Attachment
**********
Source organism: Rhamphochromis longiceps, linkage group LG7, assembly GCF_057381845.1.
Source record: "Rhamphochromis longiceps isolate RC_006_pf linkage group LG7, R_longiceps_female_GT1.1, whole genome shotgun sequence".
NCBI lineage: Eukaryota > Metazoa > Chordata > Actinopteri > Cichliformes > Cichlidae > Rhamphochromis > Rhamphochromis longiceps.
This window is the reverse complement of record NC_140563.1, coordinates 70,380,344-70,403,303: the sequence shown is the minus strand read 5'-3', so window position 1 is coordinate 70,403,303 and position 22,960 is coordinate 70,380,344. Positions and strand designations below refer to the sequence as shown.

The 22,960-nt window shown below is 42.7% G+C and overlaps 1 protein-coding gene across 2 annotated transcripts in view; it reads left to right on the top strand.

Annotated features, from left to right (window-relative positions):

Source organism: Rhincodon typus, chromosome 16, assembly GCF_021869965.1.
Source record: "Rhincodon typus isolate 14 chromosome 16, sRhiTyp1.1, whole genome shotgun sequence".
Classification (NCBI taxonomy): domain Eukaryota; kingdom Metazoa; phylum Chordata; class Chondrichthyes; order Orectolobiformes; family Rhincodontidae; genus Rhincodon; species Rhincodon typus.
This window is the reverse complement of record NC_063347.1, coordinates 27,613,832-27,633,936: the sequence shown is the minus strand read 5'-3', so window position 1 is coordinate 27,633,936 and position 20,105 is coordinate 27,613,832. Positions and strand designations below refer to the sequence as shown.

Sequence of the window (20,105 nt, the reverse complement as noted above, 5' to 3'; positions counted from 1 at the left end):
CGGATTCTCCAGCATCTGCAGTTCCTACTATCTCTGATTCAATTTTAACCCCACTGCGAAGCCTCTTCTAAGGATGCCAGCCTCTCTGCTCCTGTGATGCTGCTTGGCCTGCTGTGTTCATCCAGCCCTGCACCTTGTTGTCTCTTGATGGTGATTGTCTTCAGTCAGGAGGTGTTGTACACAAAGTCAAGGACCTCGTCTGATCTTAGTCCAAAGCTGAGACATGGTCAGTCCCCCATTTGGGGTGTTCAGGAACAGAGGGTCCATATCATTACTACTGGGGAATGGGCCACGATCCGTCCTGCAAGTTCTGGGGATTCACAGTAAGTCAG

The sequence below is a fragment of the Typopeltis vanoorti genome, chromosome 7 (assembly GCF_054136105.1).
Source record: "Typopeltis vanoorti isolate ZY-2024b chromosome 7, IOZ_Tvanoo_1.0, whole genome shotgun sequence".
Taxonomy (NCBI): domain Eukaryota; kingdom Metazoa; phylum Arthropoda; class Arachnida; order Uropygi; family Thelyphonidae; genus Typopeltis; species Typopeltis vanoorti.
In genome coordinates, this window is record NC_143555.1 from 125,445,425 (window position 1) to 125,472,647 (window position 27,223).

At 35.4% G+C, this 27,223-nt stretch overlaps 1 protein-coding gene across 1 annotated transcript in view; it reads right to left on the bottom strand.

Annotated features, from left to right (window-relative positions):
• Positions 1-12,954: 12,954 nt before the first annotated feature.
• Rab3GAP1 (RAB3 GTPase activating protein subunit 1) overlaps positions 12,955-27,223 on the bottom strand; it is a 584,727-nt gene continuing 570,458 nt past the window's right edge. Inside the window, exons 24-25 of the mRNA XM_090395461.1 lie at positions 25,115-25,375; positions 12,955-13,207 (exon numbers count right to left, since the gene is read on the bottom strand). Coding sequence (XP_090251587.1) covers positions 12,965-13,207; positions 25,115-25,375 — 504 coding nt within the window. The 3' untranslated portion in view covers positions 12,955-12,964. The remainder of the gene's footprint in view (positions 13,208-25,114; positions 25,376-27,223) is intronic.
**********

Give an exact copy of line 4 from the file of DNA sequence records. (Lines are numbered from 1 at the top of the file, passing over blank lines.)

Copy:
This window is the reverse complement of record NC_140563.1, coordinates 70,380,344-70,403,303: the sequence shown is the minus strand read 5'-3', so window position 1 is coordinate 70,403,303 and position 22,960 is coordinate 70,380,344. Positions and strand designations below refer to the sequence as shown.